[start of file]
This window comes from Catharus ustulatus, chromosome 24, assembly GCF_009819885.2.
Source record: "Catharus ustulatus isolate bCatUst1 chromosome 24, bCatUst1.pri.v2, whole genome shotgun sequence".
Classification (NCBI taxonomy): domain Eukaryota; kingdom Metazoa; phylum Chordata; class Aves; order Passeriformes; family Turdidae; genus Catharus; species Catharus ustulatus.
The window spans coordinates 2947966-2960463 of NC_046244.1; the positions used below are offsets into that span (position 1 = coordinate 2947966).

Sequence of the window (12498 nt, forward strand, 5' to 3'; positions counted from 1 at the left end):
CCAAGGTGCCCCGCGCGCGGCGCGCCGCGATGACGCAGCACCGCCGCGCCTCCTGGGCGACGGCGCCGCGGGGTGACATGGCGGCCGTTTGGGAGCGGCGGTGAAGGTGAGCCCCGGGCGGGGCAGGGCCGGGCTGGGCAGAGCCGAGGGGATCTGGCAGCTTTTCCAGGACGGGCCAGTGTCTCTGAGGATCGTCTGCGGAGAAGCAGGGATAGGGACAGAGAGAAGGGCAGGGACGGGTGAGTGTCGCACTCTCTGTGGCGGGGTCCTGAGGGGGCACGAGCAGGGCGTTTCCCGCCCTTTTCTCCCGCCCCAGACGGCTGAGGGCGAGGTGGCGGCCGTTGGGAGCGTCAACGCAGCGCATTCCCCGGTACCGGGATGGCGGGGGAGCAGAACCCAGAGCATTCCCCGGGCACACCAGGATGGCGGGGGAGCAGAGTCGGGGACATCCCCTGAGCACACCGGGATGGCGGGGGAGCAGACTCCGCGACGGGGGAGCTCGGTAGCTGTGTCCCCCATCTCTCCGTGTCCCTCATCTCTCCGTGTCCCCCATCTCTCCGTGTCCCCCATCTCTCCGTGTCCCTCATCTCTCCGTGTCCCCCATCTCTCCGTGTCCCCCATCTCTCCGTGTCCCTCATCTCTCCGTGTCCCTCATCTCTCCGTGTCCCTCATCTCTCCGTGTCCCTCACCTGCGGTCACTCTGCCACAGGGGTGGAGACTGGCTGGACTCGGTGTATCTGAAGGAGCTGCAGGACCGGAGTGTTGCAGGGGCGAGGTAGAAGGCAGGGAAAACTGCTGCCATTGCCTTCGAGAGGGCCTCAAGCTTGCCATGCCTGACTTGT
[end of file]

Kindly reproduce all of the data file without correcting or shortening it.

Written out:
This window comes from Catharus ustulatus, chromosome 24, assembly GCF_009819885.2.
Source record: "Catharus ustulatus isolate bCatUst1 chromosome 24, bCatUst1.pri.v2, whole genome shotgun sequence".
Classification (NCBI taxonomy): domain Eukaryota; kingdom Metazoa; phylum Chordata; class Aves; order Passeriformes; family Turdidae; genus Catharus; species Catharus ustulatus.
The window spans coordinates 2947966-2960463 of NC_046244.1; the positions used below are offsets into that span (position 1 = coordinate 2947966).

Sequence of the window (12498 nt, forward strand, 5' to 3'; positions counted from 1 at the left end):
CCAAGGTGCCCCGCGCGCGGCGCGCCGCGATGACGCAGCACCGCCGCGCCTCCTGGGCGACGGCGCCGCGGGGTGACATGGCGGCCGTTTGGGAGCGGCGGTGAAGGTGAGCCCCGGGCGGGGCAGGGCCGGGCTGGGCAGAGCCGAGGGGATCTGGCAGCTTTTCCAGGACGGGCCAGTGTCTCTGAGGATCGTCTGCGGAGAAGCAGGGATAGGGACAGAGAGAAGGGCAGGGACGGGTGAGTGTCGCACTCTCTGTGGCGGGGTCCTGAGGGGGCACGAGCAGGGCGTTTCCCGCCCTTTTCTCCCGCCCCAGACGGCTGAGGGCGAGGTGGCGGCCGTTGGGAGCGTCAACGCAGCGCATTCCCCGGTACCGGGATGGCGGGGGAGCAGAACCCAGAGCATTCCCCGGGCACACCAGGATGGCGGGGGAGCAGAGTCGGGGACATCCCCTGAGCACACCGGGATGGCGGGGGAGCAGACTCCGCGACGGGGGAGCTCGGTAGCTGTGTCCCCCATCTCTCCGTGTCCCTCATCTCTCCGTGTCCCCCATCTCTCCGTGTCCCCCATCTCTCCGTGTCCCTCATCTCTCCGTGTCCCCCATCTCTCCGTGTCCCCCATCTCTCCGTGTCCCTCATCTCTCCGTGTCCCTCATCTCTCCGTGTCCCTCATCTCTCCGTGTCCCTCACCTGCGGTCACTCTGCCACAGGGGTGGAGACTGGCTGGACTCGGTGTATCTGAAGGAGCTGCAGGACCGGAGTGTTGCAGGGGCGAGGTAGAAGGCAGGGAAAACTGCTGCCATTGCCTTCGAGAGGGCCTCAAGCTTGCCATGCCTGACTTGT